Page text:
Wednesday, June 2, 2010

Wednesday, June 2, 1920

It is still rough and the sea is “choppy,” with a cold wind. But we will soon be out of the trade winds and then we will expect smooth sailing. We have gone out of our course to avoid the strong current of the Gulf Stream flowing in an opposite direction from what we want to go.

I have watched the men taking the temperature of the water as they direct our course. They let down a little leather bucket, bring it up and drop in a thermometer. Mr. Drummond looks me up every day and he is a good traveling companion. Met two Y.M.C.A. men to-day, one of them conducts our Song-fests each evening. There are many delightful people on board.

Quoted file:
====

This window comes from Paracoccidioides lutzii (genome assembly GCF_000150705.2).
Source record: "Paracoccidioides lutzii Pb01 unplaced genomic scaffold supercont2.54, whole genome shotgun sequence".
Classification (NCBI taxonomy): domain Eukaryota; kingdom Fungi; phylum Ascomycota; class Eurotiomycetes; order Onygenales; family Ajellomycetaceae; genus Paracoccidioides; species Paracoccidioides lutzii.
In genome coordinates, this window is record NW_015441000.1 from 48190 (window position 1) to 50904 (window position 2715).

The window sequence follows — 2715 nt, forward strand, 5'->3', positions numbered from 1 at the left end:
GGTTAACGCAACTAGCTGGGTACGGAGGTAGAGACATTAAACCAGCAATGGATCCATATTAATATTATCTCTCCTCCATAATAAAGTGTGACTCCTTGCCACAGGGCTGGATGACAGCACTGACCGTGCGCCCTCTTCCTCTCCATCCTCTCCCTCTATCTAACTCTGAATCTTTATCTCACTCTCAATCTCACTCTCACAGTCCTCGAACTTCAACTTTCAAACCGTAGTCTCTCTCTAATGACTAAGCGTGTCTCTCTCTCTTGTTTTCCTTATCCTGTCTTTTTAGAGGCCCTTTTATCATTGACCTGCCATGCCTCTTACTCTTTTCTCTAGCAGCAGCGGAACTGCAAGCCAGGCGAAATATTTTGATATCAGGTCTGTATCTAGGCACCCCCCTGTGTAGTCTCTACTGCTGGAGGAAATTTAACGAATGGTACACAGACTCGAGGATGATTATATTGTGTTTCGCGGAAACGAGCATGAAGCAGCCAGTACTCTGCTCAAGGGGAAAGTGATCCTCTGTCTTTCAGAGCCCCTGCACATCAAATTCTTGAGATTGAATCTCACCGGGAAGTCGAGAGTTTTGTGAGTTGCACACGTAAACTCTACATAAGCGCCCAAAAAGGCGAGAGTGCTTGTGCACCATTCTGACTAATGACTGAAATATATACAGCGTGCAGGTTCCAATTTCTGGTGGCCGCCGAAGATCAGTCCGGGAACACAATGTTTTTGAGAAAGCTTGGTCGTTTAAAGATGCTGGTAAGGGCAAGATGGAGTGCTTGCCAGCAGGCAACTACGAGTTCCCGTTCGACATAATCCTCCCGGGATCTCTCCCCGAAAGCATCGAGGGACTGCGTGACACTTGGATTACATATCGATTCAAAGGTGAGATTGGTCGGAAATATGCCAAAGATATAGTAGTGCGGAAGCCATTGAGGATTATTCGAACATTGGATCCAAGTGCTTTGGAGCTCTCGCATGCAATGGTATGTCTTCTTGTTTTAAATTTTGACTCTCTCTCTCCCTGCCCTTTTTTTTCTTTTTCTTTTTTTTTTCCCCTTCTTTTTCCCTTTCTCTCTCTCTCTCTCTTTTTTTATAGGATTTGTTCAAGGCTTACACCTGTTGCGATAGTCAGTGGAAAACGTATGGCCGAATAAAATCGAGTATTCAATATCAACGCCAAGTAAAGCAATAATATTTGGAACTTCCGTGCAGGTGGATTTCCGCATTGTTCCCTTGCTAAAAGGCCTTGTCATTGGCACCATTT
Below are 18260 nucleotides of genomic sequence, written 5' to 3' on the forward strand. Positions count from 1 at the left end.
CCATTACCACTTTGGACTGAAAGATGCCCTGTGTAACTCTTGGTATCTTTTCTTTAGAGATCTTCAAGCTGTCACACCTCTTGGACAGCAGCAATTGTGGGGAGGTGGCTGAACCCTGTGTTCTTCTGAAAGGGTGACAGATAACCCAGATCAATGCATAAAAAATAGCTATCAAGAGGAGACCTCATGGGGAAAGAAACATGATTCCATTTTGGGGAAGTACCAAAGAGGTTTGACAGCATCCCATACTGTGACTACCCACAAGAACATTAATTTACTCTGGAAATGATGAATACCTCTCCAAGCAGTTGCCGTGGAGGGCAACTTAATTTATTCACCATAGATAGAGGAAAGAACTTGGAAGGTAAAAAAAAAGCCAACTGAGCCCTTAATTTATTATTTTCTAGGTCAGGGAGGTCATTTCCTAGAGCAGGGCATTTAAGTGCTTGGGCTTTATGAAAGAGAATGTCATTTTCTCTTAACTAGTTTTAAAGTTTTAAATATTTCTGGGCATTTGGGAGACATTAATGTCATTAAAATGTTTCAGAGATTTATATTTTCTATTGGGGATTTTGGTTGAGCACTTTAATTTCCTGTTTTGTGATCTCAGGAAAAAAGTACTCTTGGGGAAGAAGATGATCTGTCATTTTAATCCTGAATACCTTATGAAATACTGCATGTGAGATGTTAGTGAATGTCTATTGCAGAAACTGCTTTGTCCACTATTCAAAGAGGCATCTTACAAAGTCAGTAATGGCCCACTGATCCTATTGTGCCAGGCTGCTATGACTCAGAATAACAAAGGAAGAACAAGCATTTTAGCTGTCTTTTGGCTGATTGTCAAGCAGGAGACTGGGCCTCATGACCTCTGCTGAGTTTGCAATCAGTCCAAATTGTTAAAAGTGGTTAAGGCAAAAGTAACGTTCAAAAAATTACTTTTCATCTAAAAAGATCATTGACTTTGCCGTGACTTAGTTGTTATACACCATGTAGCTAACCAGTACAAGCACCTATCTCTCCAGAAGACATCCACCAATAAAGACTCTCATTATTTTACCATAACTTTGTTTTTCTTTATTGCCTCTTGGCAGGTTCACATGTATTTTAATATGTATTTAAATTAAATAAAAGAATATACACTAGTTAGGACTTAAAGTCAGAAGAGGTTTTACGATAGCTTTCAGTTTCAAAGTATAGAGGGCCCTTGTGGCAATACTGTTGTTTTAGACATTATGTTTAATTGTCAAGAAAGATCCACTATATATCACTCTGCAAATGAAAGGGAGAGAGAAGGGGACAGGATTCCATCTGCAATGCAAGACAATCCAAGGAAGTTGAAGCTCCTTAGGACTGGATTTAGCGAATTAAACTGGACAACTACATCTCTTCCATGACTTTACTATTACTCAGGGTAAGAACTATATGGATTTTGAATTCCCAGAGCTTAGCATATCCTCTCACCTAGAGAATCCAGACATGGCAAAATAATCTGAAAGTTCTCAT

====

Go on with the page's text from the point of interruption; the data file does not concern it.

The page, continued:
I have learned that if I am to escape sea-sickness I must avoid the close rooms inside and live on deck in the open air as much as possible, but I am sorry to miss so much of the good music, but of “two evils I am choosing the least.”

We have two youthful violinists (I am not sure of their nationality) aboard, that it is a treat to hear them play.

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